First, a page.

Memory Span: Definition, Measurement & Examples

Instructor: Yolanda Williams

Yolanda has taught college Psychology and Ethics, and has a doctorate of philosophy in counselor education and supervision.

Did you know that the average memory span is only 7 items long? In this lesson we will define memory span, discuss memory span as a measurement of short term memory, and more.

What Is Memory Span?

John and Kim have completed an application for their youngest son, Remy, to attend a private high school. As part of the admission criteria, Remy must take several intelligence and aptitude tests. In the first test of the day, the test administrator reads the following numbers '2, 1, 4, 3, 9, 7, 4, 2, 0, 5, 6, 8, 3'. The test administrator then asks Remy to repeat the numbers in order. Remy correct repeats all 13 numbers. Remy was asked to answer a few additional questions that were similar to the first.

Upon completion, Remy was informed that the test administrators were measuring his memory span and that his results showed that he can hold a lot of information in his short term memory and is expected to do well in school.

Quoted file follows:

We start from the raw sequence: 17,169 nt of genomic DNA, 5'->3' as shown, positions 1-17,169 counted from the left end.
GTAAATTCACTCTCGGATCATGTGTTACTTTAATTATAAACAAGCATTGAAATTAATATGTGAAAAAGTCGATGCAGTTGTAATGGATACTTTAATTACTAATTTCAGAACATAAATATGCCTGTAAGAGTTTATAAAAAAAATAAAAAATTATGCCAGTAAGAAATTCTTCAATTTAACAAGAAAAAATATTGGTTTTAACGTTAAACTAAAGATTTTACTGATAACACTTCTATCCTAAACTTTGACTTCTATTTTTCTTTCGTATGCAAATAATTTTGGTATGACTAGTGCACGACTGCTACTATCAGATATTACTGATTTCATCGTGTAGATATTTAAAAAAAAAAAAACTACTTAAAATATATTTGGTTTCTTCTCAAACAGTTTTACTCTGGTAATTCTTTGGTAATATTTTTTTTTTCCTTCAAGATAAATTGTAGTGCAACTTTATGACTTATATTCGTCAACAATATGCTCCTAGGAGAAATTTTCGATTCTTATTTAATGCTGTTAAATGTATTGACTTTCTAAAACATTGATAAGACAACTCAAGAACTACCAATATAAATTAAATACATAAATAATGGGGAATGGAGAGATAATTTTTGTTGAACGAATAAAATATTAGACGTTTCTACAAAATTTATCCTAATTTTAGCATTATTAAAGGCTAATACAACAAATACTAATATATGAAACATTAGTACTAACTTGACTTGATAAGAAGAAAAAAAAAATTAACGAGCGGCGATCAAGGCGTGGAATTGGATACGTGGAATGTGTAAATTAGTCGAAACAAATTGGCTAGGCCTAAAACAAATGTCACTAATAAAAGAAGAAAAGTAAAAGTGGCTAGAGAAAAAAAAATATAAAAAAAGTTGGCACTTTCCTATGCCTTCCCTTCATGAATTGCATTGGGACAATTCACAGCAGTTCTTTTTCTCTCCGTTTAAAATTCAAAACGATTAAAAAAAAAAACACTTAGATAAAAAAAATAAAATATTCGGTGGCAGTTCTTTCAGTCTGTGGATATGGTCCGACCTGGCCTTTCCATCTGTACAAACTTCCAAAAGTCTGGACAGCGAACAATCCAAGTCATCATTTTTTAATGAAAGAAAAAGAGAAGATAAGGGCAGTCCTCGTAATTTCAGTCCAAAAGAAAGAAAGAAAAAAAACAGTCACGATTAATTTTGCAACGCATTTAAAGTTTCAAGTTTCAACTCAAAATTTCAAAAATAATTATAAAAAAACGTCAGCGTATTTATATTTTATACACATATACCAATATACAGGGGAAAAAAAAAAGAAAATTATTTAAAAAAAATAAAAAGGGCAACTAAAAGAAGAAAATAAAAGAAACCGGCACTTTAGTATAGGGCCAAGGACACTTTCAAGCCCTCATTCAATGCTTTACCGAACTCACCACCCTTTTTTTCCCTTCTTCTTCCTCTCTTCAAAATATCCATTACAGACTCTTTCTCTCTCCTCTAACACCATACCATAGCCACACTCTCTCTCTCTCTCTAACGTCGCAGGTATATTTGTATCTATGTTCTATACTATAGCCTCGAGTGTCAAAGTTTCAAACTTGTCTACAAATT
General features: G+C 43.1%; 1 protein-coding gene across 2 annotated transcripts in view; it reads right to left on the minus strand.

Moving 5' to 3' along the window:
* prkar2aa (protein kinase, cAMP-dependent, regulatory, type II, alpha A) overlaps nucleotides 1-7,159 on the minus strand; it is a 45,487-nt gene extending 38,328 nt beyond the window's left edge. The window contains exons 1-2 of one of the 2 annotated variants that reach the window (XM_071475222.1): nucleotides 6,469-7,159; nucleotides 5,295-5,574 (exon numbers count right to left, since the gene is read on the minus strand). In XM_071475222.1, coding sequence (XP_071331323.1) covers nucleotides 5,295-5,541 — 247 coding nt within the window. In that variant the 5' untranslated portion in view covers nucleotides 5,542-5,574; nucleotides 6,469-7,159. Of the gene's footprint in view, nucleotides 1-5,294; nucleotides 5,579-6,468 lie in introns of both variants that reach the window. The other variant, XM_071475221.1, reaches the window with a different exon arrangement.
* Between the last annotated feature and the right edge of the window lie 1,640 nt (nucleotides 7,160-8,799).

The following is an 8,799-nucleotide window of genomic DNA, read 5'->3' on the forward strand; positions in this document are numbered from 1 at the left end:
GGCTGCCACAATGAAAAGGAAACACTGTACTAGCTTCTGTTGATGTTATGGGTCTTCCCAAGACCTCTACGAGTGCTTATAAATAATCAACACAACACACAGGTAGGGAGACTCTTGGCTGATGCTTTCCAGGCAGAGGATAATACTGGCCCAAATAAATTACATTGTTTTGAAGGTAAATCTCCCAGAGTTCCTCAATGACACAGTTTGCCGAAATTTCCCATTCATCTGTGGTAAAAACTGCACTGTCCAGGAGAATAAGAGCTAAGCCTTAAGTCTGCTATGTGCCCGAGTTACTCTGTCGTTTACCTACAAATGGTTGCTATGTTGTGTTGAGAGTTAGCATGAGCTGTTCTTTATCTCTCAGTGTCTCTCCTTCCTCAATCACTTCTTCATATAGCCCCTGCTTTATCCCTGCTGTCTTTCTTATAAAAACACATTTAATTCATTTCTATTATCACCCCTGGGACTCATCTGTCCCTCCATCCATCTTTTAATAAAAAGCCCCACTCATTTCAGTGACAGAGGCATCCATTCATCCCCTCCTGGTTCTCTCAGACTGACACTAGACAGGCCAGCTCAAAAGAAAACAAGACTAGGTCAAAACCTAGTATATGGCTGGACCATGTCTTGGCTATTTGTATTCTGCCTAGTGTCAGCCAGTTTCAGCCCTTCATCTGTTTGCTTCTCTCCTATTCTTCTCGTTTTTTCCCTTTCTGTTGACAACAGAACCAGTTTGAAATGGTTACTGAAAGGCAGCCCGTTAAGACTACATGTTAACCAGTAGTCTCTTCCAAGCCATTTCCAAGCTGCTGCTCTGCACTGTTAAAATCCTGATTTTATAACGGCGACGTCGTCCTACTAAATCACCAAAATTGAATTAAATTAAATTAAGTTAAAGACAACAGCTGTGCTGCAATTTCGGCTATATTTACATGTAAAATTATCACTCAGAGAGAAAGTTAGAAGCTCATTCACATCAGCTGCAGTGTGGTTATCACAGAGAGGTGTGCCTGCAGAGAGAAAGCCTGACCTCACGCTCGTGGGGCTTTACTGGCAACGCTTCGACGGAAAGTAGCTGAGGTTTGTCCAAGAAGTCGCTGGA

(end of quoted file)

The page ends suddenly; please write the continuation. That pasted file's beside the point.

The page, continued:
Memory span refers to the amount of items, e.g. numbers, letters, or words, that a person has the ability to remember. Short term memory refers to where we keep information that we can readily tap into and utilize. We have the ability to keep information in short term memory for an estimated 18 to 20 seconds. The amount of information that we can hold in short term memory is limited. As such, we can measure the size of short term memory by using memory span.

Measuring Memory Span

The structure of most memory span tests is somewhat similar. Typically, the test administrator will read several numbers out loud. The numbers are random, and each number takes about a second to read. Once the numbers have all been read, the test administrator will ask the person being tested to repeat the numbers in the same exact order that they were read. The amount of items that a person can correctly recall in order is the person's memory span for the particular task. For example, Remy's memory span is 13, given that he was able to correctly identify all 13 numbers. Given that the average memory span is seven items, Remy's scores indicate that his memory span is better than most. Memory span tests do not always ask you to recall numbers. For example, you could be given a list of words or letters of the alphabet to recall instead.

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